Posts Tagged ‘ridin dirty ranch & rescue’

I stopped by to see the Paso Fino girls for a bit yesterday. I was greeted warmly at the gate by Chica and Gypsy. When they realized I hadn’t brought food they continued grazing and grabbing bits of moss from the trees. They must feel so excited to actually have a choice of what to eat.

Little Chica.

Her pasture mate, Gypsy.

The herd of four was split in half to allow us more safety in working with them. These are untrained horses who have had minimal to no handling by people. Even with their small size they can still wallop a kick!

It took 4 hours of hard work and 6 people to be able to work on the ratted tails. They, unfortunately, had to be cut. To do it’s job a tail must be able to wisp about. The horses have to be relieved to no longer be carrying baseball bats.

The tails will grow back. Groceries, patience, vet care, more patience, farrier care, bigger patience and fair leadership will bring these girls to the life they deserve.


They’ve landed in a soft place to recuperate. There are still other family members that need experienced foster barns. Ridin Dirty Ranch & Rescue can supply a temporary place only. They have 9 of the Pasos. Please contact Tia 352-638-0432 or talbert590@aol.com if you can help.

Read Full Post »

It’s just impossible to understand. I suppose there’s truly loving your animals and then there’s looking at them as possessions. I would give up any possession to assure the health, safety and happiness of my animals. As a matter of fact… I have. Scottie and I sacrifice time and again to care for those we truly love.

Cass & I have an unbreakable bond.

Now I have to show you the result of someone not truly loving their animals or even feeling slightly responsible. Again, I don’t know the people involved. The owner is an elderly and ill gentleman but there is an able-bodied caretaker on the premises. One must drive past these horses to leave the house. Neighbors must drive past daily. No need to be a horse expert to see there’s a problem. There is a history of neglect on this property. It finally caught up to them. An anonymous complaint was called in to Seminole Co. Animal Services. Gears got rolling once the officer on scene alerted his boss to the situation. Rescues were in place the next morning to remove the horses that were signed over.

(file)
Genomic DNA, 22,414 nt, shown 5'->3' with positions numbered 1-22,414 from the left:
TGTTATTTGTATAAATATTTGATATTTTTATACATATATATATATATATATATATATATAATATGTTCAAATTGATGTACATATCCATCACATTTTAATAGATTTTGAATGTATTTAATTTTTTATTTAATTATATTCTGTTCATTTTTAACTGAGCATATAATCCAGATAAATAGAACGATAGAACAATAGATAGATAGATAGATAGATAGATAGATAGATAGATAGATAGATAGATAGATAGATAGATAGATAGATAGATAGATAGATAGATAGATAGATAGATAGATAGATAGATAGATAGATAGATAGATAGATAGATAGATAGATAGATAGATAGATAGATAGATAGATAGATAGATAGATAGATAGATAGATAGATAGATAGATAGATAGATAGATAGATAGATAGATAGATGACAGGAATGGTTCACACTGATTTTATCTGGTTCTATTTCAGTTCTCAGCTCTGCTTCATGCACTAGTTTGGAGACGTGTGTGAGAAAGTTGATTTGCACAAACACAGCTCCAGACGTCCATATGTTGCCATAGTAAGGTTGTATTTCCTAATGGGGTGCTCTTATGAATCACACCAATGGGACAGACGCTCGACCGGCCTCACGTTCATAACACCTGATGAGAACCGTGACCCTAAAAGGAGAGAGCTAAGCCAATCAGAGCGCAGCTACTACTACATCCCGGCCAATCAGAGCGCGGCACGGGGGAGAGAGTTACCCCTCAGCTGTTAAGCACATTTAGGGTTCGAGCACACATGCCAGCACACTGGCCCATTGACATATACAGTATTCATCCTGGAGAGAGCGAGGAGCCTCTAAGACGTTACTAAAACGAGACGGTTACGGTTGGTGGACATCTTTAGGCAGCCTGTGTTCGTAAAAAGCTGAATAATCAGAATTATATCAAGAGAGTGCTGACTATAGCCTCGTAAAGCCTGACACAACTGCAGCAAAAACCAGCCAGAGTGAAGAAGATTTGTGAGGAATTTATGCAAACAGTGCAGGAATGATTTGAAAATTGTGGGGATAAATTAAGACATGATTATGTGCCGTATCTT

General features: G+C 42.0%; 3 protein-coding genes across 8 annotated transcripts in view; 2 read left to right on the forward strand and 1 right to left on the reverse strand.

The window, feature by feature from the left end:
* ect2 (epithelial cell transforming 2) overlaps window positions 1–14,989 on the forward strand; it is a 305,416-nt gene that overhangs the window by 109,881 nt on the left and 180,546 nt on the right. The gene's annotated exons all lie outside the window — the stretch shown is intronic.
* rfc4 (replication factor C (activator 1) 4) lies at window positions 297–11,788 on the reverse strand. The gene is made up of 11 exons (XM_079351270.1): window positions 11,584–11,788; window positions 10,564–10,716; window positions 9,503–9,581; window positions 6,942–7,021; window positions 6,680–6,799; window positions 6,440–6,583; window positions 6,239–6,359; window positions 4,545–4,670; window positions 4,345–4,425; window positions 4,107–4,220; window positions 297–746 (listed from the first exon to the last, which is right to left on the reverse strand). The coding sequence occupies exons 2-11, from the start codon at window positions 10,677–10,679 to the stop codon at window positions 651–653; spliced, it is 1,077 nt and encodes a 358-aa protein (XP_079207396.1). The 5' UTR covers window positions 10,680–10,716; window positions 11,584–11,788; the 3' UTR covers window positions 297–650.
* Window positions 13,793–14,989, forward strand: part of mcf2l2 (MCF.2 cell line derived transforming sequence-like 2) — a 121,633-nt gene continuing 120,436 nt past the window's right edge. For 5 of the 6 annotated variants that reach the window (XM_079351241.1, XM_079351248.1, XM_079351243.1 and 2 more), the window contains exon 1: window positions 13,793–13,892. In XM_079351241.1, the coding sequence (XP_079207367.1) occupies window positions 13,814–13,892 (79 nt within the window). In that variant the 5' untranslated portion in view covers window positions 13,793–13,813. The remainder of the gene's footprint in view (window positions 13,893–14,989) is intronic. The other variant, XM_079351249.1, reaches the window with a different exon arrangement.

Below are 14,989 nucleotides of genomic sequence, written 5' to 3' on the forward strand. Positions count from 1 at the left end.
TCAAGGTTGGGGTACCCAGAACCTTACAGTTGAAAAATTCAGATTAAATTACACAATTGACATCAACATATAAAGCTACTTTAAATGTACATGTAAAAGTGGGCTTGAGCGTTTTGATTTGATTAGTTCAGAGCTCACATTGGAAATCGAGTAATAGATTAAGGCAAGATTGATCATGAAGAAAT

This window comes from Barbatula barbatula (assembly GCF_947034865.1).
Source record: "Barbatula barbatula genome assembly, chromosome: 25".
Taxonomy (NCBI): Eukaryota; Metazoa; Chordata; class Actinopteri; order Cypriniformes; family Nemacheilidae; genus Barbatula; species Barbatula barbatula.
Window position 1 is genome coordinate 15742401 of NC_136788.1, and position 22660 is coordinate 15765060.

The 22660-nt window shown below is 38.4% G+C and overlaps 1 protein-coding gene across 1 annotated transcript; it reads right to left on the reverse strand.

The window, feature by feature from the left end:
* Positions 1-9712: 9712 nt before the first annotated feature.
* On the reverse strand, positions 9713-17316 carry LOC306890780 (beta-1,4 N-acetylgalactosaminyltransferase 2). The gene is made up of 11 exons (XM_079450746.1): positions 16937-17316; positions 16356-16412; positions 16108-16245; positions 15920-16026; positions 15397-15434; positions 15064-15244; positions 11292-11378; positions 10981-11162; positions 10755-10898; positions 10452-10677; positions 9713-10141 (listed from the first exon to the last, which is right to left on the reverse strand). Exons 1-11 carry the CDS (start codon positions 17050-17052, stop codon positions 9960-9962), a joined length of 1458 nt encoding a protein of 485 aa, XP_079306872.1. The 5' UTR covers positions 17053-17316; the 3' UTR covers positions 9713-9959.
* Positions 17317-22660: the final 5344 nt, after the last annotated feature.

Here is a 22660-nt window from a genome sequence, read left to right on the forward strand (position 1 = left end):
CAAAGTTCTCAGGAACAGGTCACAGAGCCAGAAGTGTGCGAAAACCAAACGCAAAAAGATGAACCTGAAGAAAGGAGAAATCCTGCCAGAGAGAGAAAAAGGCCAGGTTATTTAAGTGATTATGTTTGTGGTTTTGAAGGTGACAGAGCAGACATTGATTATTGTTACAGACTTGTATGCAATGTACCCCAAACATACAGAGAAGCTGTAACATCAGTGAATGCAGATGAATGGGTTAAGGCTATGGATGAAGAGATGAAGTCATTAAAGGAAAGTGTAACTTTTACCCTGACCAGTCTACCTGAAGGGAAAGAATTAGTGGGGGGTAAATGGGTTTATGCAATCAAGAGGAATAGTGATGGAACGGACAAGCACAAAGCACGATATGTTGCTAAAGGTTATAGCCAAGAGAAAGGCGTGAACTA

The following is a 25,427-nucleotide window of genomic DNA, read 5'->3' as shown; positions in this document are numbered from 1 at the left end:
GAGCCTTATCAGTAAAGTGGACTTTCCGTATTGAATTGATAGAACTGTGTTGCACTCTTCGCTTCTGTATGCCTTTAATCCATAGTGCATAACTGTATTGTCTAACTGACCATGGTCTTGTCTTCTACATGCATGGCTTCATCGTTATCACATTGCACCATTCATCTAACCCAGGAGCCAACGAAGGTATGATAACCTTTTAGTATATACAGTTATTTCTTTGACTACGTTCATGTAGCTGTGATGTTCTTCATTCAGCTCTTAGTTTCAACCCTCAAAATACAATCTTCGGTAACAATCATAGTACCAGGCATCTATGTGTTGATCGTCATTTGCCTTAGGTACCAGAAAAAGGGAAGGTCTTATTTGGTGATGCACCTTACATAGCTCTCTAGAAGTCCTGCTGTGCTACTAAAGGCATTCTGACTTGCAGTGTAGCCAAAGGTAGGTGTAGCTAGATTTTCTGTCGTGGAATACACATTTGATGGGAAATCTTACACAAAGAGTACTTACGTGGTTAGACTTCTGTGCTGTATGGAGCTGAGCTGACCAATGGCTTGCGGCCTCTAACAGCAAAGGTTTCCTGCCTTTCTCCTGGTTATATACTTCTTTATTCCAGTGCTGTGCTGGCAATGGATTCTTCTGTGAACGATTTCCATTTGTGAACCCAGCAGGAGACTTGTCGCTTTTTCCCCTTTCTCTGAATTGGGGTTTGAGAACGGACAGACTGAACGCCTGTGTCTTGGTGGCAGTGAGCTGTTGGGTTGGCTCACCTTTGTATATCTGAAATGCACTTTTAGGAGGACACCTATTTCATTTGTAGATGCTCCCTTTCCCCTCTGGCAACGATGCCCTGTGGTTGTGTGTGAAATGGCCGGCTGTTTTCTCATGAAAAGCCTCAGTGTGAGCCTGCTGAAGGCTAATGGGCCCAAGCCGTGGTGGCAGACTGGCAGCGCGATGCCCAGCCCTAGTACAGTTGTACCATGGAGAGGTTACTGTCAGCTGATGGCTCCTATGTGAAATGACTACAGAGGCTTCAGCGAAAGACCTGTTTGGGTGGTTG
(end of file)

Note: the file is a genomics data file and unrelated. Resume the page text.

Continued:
Momma & baby Paso Fino horses before leaving for rescue.

Eighteen horses were in total. Fourteen are now safe. These are the four my friend Terri opened her farm to. They will now get food, veterinary and hoof care and simple attention. Just in one day of having some basic needs met, they are brighter. Their potential is trying hard to shine through the the bones and ragged coats.

The yearling filly now named Chica.

Her Momma, Sierra.

A baby so young should not know such hunger.

Chica is cautious but curious.

Momma could very well be carrying another baby. There were 5 stallions/colts on the property.

A horse’s lifeline are their hooves.

These have long been neglected.

Chica’s never had hoof care.

The matted tails are the worst we’ve ever seen.

The protruding bones speak volumes.

Hundreds of pounds underweight. Backbone & hips.

Absolutely no muscle on this baby.

Chica’s backbone & hips.

Pretty grey mare is in better condition. Now named Gypsy.

Still too thin but not as bad as the others.

This sweet girl is Lilly.

She has a wound on her nose. Probably from a halter left on too long.

Lilly has a sponsor. Thank you Gayle! She has a thing for bays.

Lilly keeps herself a bit away from the others.

She seems somehow sadder than the others. Maybe she’s the one who recently birthed a baby only to have it die w/in 24 hrs.? The complaint wasn’t called in soon enough.

Their foster barn is a safe & happy place.

They can actually graze on acres of grass!

This rescue was a joint effort between horse lovers extraordinaire! When the call came out everyone was up for the daunting task before them. It was a long, hot day of rescue. Loading untrained, scared horses onto trailers is not for the faint of heart. It’s dangerous. It took time, some skill and a little luck but the 3 mares and filly were loaded and sent to Terri’s farm. John and Missy of  JM Horse Rescue worked together with Tia of Ridin Dirty Ranch & Rescue and the Seminole Co. Animal Services officers to load up the remaining 10 horses! Bless Tia for taking those stallions/colts. And thank God, no one got hurt! When you do animal rescue, oftentimes you just have to have faith things will work out. You go get the animals out of harms way and worry about the rest later.

A young stud colt getting used to a halter.

His 1st steps toward a new life!

Each of these horses will need work and more importantly, time. None seem to be trained but their medical needs are the most urgent. This costs money. Money the rescues don’t have. We know more horse lovers will come forward to help these babies begin new lives. Please go to JM Horse Rescue to donate. (You can also find them on Facebook.) If you want to help geld the stallions/colts please contact Tia 352-638-0432 or email:  talbert590@aol.com.

Keep checking the blog for updates on Chica, Sierra, Lilly & Gypsy!

Chica, Sierra, Lilly & Gypsy

Read Full Post »